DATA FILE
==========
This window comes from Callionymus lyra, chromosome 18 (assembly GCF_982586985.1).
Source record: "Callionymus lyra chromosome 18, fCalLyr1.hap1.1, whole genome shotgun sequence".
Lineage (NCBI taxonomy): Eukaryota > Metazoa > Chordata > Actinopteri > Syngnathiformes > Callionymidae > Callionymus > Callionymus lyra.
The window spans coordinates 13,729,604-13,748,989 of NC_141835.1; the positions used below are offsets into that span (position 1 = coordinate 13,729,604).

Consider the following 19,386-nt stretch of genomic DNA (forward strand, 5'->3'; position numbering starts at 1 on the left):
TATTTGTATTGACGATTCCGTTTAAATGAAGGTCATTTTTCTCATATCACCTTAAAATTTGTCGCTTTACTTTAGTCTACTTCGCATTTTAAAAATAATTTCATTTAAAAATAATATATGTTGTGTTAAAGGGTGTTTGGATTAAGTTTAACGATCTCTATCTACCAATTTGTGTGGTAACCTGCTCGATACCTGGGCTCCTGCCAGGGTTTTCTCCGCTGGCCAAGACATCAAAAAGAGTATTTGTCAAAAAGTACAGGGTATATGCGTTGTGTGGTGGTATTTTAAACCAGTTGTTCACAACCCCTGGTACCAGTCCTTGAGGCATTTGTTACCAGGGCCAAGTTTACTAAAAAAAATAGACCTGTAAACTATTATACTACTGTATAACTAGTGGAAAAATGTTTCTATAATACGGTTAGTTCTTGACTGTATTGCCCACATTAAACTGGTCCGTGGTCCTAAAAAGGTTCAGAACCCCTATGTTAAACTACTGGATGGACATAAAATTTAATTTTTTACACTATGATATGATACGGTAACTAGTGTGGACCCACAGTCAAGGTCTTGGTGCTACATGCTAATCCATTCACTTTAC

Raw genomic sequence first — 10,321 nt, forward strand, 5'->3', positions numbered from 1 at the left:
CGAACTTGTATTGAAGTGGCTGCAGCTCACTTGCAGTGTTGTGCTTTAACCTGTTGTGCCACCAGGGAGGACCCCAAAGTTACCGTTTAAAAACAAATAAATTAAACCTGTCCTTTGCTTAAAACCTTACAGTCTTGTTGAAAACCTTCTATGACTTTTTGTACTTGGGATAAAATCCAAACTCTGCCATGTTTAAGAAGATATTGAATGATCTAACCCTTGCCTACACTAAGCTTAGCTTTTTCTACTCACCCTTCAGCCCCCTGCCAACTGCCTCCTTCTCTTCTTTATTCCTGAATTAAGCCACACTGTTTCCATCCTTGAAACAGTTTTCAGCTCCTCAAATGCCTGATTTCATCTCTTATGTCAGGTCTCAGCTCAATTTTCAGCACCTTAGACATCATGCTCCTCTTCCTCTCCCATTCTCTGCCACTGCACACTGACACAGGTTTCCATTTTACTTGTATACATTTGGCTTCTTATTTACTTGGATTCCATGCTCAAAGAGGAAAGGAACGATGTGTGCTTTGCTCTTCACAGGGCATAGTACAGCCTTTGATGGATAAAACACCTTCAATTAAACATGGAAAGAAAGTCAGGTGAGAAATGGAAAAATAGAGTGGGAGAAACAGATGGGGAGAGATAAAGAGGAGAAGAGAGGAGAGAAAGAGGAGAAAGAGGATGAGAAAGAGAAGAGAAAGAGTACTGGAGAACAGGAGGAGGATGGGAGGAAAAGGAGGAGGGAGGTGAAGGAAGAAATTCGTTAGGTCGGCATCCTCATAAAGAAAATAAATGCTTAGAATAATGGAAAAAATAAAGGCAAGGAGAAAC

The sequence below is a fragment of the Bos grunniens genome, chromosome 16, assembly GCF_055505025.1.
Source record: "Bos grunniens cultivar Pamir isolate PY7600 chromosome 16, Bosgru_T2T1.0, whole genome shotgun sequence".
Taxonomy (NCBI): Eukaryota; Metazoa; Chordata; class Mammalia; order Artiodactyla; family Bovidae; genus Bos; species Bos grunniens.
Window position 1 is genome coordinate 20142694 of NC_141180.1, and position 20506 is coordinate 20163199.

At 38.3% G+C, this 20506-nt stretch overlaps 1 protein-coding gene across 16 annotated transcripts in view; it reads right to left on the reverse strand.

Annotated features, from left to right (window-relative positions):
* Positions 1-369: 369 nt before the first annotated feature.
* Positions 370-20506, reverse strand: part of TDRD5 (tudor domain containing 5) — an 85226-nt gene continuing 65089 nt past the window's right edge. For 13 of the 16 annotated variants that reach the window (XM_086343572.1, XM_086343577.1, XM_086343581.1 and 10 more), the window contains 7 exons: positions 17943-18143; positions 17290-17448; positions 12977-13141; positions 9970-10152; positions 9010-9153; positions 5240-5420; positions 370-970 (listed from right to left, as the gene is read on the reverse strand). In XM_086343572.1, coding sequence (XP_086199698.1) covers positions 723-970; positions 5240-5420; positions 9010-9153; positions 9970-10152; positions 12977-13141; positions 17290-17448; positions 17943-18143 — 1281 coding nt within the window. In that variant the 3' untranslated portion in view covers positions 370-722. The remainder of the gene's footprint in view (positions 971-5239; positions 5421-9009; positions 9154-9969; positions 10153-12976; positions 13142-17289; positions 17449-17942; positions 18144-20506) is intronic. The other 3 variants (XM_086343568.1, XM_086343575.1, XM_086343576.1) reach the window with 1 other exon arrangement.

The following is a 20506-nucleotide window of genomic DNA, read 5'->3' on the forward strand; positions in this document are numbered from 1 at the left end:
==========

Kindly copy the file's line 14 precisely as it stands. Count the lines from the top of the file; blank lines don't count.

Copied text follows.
Annotated features, from left to right (window-relative positions):